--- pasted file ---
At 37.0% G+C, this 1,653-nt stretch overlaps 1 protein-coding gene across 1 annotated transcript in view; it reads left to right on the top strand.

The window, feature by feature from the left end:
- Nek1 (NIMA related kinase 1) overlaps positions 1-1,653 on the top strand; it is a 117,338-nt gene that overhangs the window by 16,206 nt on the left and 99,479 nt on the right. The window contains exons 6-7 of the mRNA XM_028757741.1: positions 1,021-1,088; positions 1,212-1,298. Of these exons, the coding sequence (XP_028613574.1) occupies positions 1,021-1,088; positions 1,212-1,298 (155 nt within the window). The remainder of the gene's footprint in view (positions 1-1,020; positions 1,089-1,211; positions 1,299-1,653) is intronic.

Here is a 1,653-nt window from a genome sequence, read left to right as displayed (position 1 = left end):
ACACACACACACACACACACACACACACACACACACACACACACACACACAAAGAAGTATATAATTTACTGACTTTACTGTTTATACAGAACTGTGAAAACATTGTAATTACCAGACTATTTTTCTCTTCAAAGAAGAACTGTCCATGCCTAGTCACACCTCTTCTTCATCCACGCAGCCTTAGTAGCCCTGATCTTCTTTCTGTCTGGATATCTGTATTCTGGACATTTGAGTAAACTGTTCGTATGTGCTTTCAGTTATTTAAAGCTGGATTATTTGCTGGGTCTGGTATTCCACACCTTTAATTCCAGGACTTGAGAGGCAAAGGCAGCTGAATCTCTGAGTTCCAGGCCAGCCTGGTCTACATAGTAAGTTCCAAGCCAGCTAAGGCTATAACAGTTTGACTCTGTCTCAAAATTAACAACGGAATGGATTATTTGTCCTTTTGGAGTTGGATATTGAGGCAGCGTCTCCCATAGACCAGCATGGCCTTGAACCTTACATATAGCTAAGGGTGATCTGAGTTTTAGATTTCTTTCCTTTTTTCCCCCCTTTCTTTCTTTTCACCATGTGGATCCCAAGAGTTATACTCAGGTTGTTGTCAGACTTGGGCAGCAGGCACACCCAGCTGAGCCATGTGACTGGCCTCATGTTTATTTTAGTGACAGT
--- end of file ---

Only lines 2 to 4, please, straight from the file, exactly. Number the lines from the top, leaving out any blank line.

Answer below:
The window, feature by feature from the left end:
- Nek1 (NIMA related kinase 1) overlaps positions 1-1,653 on the top strand; it is a 117,338-nt gene that overhangs the window by 16,206 nt on the left and 99,479 nt on the right. The window contains exons 6-7 of the mRNA XM_028757741.1: positions 1,021-1,088; positions 1,212-1,298. Of these exons, the coding sequence (XP_028613574.1) occupies positions 1,021-1,088; positions 1,212-1,298 (155 nt within the window). The remainder of the gene's footprint in view (positions 1-1,020; positions 1,089-1,211; positions 1,299-1,653) is intronic.

Here is a 1,653-nt window from a genome sequence, read left to right as displayed (position 1 = left end):